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construction worker pouring concrete to create a pavement

Curing takes place after the concrete has been placed and is used to protect the moisture content and hydration levels of the concrete as it sets. This process is essential for preventing cracking and ensuring that the concrete reaches its maximum strength and specified properties. There are many different curing of concrete methods that can be used to ensure the final product reaches its optimum characteristics, whatever the style of construction project. These are just a few of the main curing of concrete methods that are used regularly in the construction industry. 


This is a simple but effective method that involves preventing the exposure of the concrete surface to sunlight by creating a canvas shield. The aim of this process is to  prevent the water content from evaporating. This is essential for protecting the concrete from heat, direct sunlight, wind and rain. Shading is also important in cold climates as it prevents the concrete from freezing in mild frost conditions.


Another one of the most common curing of concrete methods that you’ll hear about is ponding. This involves covering the surface with moist hessian or canvas wraps for 24 hours. Next, the covers are removed and the area is divided into a number of ‘ponds’ using clay or sand. Water is then filled between these a few times a day, depending on the conditions. This is an effective method for keeping the concrete hydrated, and is most commonly used for floors, pavements and slabs.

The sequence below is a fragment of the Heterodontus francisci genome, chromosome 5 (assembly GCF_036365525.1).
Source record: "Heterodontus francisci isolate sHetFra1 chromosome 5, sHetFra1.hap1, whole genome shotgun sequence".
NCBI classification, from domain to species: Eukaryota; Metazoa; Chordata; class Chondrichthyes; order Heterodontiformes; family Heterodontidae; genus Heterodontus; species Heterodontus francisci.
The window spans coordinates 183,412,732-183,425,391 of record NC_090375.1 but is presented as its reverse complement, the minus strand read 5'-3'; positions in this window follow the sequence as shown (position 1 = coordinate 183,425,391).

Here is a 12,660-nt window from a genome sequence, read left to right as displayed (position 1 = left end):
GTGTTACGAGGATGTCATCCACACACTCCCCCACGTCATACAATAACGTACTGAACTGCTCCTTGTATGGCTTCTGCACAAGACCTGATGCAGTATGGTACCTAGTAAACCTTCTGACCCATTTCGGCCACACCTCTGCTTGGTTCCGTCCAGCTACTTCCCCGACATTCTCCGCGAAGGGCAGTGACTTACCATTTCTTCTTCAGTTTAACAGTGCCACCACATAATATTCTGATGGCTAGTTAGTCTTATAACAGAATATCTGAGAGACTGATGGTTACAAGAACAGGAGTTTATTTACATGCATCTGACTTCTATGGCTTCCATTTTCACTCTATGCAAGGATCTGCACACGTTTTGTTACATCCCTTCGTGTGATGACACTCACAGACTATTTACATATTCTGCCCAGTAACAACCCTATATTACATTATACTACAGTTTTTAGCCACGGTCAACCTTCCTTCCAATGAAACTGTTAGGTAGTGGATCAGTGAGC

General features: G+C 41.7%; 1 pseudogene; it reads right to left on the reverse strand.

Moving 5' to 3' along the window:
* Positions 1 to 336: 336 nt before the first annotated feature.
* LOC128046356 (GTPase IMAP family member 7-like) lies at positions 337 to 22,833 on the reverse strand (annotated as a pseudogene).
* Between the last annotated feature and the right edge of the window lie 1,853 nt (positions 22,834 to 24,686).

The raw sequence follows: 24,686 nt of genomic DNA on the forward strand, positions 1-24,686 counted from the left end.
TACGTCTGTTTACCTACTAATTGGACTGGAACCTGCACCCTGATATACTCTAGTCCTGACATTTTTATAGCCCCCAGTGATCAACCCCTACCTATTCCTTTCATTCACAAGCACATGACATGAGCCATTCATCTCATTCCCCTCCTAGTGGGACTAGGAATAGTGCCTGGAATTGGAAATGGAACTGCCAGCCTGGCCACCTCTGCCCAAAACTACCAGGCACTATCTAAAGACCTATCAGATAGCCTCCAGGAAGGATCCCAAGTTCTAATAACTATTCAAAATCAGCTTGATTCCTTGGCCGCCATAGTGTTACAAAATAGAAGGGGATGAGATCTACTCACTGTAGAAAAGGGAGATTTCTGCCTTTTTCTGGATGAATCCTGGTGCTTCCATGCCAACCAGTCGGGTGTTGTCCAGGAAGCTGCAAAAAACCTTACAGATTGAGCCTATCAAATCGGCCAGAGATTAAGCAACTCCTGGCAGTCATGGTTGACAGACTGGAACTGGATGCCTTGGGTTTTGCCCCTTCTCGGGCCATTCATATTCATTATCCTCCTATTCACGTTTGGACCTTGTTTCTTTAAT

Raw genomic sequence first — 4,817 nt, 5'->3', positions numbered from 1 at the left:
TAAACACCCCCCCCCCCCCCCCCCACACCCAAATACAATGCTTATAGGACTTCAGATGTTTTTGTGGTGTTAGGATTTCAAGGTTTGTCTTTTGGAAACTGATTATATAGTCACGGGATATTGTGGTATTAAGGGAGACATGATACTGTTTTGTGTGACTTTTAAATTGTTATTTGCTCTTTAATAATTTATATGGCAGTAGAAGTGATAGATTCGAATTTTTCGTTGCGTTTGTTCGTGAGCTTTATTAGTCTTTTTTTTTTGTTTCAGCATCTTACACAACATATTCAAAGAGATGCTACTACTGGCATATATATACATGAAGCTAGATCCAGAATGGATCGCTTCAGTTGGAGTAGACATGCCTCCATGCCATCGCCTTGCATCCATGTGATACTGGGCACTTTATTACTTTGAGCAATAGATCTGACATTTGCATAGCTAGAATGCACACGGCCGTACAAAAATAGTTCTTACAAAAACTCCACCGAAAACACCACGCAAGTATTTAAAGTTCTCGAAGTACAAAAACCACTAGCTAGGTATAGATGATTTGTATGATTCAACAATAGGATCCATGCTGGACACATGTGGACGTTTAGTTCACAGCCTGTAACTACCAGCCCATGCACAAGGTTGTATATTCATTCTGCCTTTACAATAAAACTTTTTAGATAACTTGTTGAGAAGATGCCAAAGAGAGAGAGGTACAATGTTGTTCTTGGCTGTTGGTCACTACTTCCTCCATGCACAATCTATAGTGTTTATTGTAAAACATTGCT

Sprinkling can be one of the most labour intensive curing of concrete methods as it requires the surface to be kept continually hydrated by continuously sprinkling water. Specialist nozzles are used for this, and on smaller construction jobs, the process of sprinkling is usually done by hand. Before sprinkling is applied, the concrete needs to be left to set sufficiently. This method is mostly used for curing slabs. 


This method requires less water than other methods, and falls under the category of ‘moist curing’. For this, a waterproof membrane or concrete curing compound is used to cover the surface in order to protect the concrete from water loss. The concrete curing compound used may be found in solid or liquid form, such as bitumen emulsion, wax or rubber latex emulsion. This method can be less effective than other curing of concrete methods as the rate of hydration is less, however a big advantage is that it does not require as much supervision or water as ‘wet curing’. 


One of the quickest curing of concrete methods, steaming involves increasing the temperature of the concrete under steam conditions. This method can be used for pre-cast concrete constructions and enables the concrete to develop its strength very rapidly. It’s important to ensure that the temperature is controlled closely in order to prevent non-uniformity or cracking caused by rapid drying and curing. 


Last but certainly not least, another one of the most popular curing of concrete methods involves covering the exposed surface with hessian, canvas or gunny bags. These covers are then wetted to ensure the surface is kept hydrated and not left to dry out. How regularly the covers need to be wetted will depend on the rate at which the moisture is evaporating. This method is very popular for curing structural concrete. 

If you require concrete for a construction project, please don’t hesitate to get in touch with our experienced team at Al Manaratain. Thanks to our two fully-computerised batching plants, we can produce ready-mix concrete to suit your individual specifications. Our other concrete products include pavers, pre-cast slabs and blocks, all produced under our strict quality control conditions to ensure our exceptional standards are never compromised. Give us a call or send us a message to find out more.